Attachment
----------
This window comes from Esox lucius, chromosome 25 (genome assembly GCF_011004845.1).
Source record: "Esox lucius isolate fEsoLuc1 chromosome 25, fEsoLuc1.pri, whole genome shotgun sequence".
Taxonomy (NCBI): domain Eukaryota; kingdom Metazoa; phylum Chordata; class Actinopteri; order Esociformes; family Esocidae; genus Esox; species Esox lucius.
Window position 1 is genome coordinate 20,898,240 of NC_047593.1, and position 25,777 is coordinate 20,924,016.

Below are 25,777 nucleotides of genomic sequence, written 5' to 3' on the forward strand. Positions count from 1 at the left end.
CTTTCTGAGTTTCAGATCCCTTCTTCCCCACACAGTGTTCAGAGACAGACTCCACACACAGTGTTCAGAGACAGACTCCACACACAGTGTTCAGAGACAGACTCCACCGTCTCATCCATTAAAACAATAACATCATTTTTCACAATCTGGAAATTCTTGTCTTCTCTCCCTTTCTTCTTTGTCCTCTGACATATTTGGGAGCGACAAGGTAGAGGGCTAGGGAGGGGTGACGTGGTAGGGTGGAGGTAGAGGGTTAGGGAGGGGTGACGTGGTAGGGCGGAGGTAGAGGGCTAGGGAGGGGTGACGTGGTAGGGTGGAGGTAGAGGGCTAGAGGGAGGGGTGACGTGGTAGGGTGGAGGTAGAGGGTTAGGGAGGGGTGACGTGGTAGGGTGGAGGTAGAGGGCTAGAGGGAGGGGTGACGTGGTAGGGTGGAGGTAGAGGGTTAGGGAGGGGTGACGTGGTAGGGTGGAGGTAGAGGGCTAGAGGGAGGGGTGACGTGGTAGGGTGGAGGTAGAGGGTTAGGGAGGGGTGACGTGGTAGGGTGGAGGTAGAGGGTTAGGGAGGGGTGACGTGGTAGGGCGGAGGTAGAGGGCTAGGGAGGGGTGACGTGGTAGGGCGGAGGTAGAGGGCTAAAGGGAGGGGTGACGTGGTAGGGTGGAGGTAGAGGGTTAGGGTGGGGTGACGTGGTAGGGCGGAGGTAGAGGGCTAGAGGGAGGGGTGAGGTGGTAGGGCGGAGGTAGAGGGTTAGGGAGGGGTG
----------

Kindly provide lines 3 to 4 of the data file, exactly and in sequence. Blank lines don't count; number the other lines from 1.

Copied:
Taxonomy (NCBI): domain Eukaryota; kingdom Metazoa; phylum Chordata; class Actinopteri; order Esociformes; family Esocidae; genus Esox; species Esox lucius.
Window position 1 is genome coordinate 20,898,240 of NC_047593.1, and position 25,777 is coordinate 20,924,016.